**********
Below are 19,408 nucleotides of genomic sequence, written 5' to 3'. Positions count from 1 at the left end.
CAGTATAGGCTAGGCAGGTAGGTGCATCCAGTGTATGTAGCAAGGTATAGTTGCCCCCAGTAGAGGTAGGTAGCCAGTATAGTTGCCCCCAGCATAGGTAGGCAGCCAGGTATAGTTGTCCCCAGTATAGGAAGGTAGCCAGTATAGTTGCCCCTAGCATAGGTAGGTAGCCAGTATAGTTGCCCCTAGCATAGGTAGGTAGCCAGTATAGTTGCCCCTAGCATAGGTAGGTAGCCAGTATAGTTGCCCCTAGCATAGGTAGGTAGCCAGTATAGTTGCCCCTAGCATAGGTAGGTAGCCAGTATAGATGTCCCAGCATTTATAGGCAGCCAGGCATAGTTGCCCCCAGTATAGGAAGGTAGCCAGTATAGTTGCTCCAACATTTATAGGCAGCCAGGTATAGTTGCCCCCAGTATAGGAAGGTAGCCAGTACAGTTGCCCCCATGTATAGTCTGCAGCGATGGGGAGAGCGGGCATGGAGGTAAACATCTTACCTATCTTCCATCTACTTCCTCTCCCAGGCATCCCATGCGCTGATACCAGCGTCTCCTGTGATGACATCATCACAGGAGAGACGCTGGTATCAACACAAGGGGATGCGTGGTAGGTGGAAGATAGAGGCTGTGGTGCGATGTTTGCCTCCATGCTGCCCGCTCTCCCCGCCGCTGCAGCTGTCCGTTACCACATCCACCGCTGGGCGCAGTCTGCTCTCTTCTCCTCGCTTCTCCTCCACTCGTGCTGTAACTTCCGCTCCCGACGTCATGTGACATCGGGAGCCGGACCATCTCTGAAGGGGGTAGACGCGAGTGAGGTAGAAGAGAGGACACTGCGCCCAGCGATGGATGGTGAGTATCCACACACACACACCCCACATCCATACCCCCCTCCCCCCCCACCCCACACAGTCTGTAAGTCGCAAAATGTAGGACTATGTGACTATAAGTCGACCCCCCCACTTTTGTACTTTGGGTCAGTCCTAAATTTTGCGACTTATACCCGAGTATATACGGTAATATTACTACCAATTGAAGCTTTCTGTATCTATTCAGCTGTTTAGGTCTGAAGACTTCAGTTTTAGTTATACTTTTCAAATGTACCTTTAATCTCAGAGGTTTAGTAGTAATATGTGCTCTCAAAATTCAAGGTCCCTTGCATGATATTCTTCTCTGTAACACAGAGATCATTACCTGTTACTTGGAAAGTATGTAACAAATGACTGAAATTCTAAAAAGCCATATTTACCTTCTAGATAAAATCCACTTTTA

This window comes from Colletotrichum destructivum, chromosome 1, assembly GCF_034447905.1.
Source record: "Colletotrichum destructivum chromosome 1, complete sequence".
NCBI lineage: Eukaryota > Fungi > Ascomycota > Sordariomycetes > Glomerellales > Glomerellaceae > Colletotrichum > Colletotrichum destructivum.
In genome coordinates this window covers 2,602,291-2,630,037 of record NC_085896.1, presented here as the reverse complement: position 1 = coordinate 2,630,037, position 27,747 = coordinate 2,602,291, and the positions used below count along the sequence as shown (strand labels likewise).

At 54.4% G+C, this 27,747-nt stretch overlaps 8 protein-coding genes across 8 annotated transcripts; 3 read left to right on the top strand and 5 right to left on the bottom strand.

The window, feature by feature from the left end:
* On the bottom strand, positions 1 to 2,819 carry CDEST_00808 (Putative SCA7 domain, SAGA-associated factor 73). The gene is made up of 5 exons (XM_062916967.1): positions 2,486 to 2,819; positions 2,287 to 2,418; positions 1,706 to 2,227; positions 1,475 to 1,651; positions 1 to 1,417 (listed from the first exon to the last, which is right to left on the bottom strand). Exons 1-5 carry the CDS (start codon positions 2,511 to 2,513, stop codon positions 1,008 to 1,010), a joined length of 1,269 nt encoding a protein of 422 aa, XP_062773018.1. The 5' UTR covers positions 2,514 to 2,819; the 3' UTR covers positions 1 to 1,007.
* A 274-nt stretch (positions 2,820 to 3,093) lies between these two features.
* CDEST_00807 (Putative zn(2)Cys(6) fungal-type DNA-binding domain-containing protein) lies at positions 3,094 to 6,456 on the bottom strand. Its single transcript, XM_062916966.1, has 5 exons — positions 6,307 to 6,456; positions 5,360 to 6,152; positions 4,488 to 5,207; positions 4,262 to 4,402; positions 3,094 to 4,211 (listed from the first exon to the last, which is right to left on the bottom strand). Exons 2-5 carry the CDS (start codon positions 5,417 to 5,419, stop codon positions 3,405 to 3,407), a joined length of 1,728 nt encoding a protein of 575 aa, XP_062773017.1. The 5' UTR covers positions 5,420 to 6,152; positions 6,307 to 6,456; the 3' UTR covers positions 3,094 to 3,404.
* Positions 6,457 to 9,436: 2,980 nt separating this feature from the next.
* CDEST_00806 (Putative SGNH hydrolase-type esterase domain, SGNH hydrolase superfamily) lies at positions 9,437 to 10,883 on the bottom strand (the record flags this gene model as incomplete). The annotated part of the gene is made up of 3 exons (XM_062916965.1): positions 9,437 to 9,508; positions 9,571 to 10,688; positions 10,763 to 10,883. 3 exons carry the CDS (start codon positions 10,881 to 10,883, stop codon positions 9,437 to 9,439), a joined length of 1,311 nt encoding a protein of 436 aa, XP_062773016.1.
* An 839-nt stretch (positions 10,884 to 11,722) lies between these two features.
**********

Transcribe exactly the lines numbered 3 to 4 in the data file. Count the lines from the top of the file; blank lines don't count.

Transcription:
This window comes from Colletotrichum destructivum, chromosome 1, assembly GCF_034447905.1.
Source record: "Colletotrichum destructivum chromosome 1, complete sequence".